Physics

A new detector for dark matter

The existence of dark matter in the universe is undisputed, but still very little is known about it. Last Wednesday saw the inauguration of the new XENON1T detector in an underground laboratory deep below Gran Sasso, Italy, aimed at making dark matter particles visible. UZH Physics Professor Laura Baudis and her team played a significant role in the development and construction of this detector.

Lena Serck-Hanssen

Assembling the XENON1T detector: Around 250 photosensors to register photons released when dark matter collides with xenon atoms. (Photo used with permission)

Despite intensive research, no direct evidence of dark matter has thus far been produced. To date, it has only been observed indirectly via its gravitational pull. The new XENON1T detector could represent a key step towards finding direct evidence. An international collaboration of 21 research groups launched the project, with researchers from the Universities of Zurich and Berne taking part. UZH Physics Professor Laura Baudis played a significant role in the development and construction of the world’s most sensitive detector designed to search for dark matter.

XENON1T was inaugurated in Italy last week – in a massive hall deep below the earth in the Gran Sasso Underground Laboratory. The detector is shielded there from disruptive cosmic rays by 1,400m of rock, and it is installed inside an enormous water tank to protect it from radiation.

Experiment hall in Gran Sasso: the XENON1T detector is installed in the water tank (on the left). On the right, visitors can watch the researchers at work through the glass front. (Photo used with permission)

Registering collisions

Thanks to precise cosmological observations, we know there is five times more dark matter than 'normal' matter. These dark matter particles are referred to as WIMPs, which stands for 'weakly interacting massive particles'. Some 100,000 WIMPs pass through and around every square centimeter of visible matter every second.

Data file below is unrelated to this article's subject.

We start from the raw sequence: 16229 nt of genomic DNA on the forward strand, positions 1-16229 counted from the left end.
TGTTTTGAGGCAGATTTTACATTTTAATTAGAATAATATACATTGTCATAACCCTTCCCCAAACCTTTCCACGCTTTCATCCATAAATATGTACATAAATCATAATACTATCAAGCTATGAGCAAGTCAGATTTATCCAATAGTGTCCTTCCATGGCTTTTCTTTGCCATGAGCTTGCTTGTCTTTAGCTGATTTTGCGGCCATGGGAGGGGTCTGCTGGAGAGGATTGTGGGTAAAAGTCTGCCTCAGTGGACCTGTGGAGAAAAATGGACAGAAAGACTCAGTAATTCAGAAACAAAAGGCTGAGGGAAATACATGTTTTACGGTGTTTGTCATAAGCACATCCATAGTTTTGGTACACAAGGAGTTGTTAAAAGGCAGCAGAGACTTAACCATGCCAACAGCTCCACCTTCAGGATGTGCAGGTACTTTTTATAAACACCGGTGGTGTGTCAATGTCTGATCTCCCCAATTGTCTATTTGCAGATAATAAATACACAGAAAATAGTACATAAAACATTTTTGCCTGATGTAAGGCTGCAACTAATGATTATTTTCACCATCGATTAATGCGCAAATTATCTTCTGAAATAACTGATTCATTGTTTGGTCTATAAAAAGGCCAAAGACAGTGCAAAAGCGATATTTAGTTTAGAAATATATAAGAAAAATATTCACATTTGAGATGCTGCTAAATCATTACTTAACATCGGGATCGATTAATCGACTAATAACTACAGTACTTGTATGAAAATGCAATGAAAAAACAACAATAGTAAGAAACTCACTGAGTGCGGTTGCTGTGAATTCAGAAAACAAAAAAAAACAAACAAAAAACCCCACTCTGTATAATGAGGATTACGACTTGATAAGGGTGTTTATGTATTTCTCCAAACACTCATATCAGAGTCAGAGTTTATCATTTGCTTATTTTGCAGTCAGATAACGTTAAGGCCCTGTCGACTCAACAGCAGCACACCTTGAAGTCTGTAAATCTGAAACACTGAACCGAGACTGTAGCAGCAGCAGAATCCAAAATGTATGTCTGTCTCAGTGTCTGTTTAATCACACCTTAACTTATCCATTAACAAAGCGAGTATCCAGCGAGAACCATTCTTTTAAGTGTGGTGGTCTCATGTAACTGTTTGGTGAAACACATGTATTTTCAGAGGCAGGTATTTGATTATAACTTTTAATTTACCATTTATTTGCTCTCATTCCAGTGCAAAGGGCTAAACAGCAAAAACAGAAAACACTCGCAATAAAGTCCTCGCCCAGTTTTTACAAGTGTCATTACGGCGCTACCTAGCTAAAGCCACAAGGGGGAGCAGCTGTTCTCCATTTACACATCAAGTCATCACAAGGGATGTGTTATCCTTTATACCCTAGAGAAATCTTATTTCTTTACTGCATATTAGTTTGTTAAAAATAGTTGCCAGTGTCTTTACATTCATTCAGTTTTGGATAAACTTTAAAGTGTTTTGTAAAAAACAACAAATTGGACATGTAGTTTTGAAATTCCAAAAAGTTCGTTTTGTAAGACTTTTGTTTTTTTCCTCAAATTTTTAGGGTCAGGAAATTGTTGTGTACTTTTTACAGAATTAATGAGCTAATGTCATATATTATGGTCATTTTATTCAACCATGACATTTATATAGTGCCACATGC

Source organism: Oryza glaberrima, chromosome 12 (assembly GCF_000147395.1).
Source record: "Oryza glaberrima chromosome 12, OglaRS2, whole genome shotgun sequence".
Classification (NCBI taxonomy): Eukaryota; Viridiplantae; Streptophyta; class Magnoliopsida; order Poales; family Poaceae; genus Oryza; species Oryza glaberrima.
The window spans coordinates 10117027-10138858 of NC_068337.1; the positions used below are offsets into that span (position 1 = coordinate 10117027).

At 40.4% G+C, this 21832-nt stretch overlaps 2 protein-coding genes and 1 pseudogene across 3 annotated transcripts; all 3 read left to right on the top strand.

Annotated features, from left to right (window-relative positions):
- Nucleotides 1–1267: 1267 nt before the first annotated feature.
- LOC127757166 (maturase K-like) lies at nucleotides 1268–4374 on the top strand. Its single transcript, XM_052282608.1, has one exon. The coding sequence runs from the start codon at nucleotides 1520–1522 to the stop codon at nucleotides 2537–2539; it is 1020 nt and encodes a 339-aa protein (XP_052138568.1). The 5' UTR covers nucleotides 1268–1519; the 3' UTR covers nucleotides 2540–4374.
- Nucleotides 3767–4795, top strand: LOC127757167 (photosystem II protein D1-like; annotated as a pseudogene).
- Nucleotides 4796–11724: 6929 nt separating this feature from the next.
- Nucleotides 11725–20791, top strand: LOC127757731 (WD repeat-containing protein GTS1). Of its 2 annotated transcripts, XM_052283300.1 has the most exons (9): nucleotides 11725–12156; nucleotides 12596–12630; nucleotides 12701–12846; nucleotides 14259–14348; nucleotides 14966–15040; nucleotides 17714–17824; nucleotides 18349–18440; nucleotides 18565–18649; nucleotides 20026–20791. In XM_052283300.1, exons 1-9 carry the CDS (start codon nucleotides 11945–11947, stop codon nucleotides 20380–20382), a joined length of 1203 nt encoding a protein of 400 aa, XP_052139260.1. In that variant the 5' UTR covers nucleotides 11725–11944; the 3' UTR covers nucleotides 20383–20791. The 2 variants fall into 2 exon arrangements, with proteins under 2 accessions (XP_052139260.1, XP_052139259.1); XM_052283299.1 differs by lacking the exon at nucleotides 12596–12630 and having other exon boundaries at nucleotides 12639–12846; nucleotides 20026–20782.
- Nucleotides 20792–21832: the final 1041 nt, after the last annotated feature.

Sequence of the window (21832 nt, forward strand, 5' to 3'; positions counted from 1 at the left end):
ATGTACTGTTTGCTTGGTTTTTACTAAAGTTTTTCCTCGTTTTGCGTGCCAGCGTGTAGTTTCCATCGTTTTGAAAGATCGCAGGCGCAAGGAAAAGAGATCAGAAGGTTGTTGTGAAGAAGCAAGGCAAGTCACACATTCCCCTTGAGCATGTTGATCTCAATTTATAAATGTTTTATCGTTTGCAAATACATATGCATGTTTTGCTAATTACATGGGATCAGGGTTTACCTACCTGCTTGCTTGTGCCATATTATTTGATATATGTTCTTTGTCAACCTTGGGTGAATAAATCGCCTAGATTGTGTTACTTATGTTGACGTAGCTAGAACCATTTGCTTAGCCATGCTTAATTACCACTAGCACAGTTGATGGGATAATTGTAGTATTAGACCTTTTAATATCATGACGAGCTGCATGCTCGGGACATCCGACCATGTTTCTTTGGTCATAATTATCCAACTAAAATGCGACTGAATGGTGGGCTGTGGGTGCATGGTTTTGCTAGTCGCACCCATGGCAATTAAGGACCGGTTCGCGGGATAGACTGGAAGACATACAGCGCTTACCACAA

UZH Physics Professor Laura Baudis played a significant role in the development and construction of the world’s most sensitive detector designed to search for dark matter. (Photo: UZH)

Within the international collaboration comprising 21 research groups, Laura Baudis’ team played a leading role in the development and construction of the time projection chamber in the XENON1T detector. This chamber is equipped with some 250 photosensors, which are designed to register the photons released when a WIMP collides with xenon atoms. XENON1T will be filled with the noble gas xenon in the coming months, and the measurements can then begin. Evidence of WIMPs would be a breakthrough, and would also mark a new beginning as the focus would then be on determining the properties of dark matter particles and clarifying their significance in the creation of the Milky Way.

Lena Serck-Hanssen, MSc Environmental Sciences/CAS Corporate Writer

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